I know this has nothing to do with what we’re talking about here, but I just saw the incoming search phrase, is it bad for a fat woman to go to vegas I know you were looking at this post, an unofficial fat girls guide to Vegas (which was a joke, but also… not) and I can’t not say hi to you, should you come back.  That you even considered searching for that phrase makes me sad, but I also get it so let me be clear – Vegas is amazing, yes you will have fun, and you will have no reason to feel lousy about yourself whether you’re fat or not.  Vegas this time of year is fucking ridiculously hot so maybe push that vacation off a few weeks/months, but you should go and have the time of your life.  Bring comfortable shoes, even if you think you’ll look frumpy.  When everyone else is walking the disgusting streets barefoot at 2am, you can be smug that you thought ahead.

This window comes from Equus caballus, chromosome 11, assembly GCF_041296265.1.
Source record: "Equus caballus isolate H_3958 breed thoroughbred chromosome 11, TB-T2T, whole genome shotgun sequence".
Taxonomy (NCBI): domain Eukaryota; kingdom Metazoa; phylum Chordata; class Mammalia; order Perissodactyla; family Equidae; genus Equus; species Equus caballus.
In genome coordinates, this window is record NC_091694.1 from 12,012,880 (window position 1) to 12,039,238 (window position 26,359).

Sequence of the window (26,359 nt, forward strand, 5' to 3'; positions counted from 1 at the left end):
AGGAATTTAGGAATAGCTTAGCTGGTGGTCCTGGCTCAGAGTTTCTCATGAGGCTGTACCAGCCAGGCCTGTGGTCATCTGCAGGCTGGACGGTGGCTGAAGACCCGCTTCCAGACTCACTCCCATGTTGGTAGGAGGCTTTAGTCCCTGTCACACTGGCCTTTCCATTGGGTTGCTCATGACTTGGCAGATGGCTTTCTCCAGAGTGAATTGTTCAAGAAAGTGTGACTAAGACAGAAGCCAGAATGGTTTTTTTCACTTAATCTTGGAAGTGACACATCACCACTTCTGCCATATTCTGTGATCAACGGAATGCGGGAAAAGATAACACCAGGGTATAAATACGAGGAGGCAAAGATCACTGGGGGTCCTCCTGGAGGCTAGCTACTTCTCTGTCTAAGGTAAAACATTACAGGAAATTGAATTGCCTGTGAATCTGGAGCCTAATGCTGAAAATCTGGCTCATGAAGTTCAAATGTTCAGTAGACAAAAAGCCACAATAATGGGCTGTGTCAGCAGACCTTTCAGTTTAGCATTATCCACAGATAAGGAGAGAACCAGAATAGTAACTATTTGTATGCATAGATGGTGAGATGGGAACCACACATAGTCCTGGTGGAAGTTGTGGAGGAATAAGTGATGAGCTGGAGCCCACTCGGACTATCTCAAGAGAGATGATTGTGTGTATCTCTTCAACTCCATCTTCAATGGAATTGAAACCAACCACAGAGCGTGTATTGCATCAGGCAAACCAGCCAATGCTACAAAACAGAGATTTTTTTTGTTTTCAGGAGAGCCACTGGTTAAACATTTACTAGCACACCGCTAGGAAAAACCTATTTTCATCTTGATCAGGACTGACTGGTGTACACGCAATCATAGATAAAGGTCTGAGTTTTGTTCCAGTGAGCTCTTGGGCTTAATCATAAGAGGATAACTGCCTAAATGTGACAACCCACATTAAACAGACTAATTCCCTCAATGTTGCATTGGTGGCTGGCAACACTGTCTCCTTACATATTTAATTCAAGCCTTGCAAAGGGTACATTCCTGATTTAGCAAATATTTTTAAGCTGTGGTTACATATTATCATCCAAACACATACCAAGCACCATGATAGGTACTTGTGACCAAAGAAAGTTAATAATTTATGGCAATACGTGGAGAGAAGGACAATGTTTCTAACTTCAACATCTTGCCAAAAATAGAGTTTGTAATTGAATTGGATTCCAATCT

Madame Tussaud's Las Vegas

How much fun? SO MUCH FUN


Paint progress (or lack thereof)

by Stef on July 16, 2014

in Wyoming Home


I learned the lesson of testing paint colors thanks to the gray in our Detroit house.  It was like 2008, I painted the house myself over the course of a weekend, and I didn’t realize that people bought paint purely for the purpose of painting test swatches.  Maybe in 2008 they didn’t do such a thing?  The gray always read more blue than I intended, but I figured ohhhh well, I’m 4 gallons into this badboy, so let’s just run with it.  Repainting that which had just been freshly painted was literally never going to happen, so for budget and sanity reasons I plugged away and accepted things in all their blue-gray glory.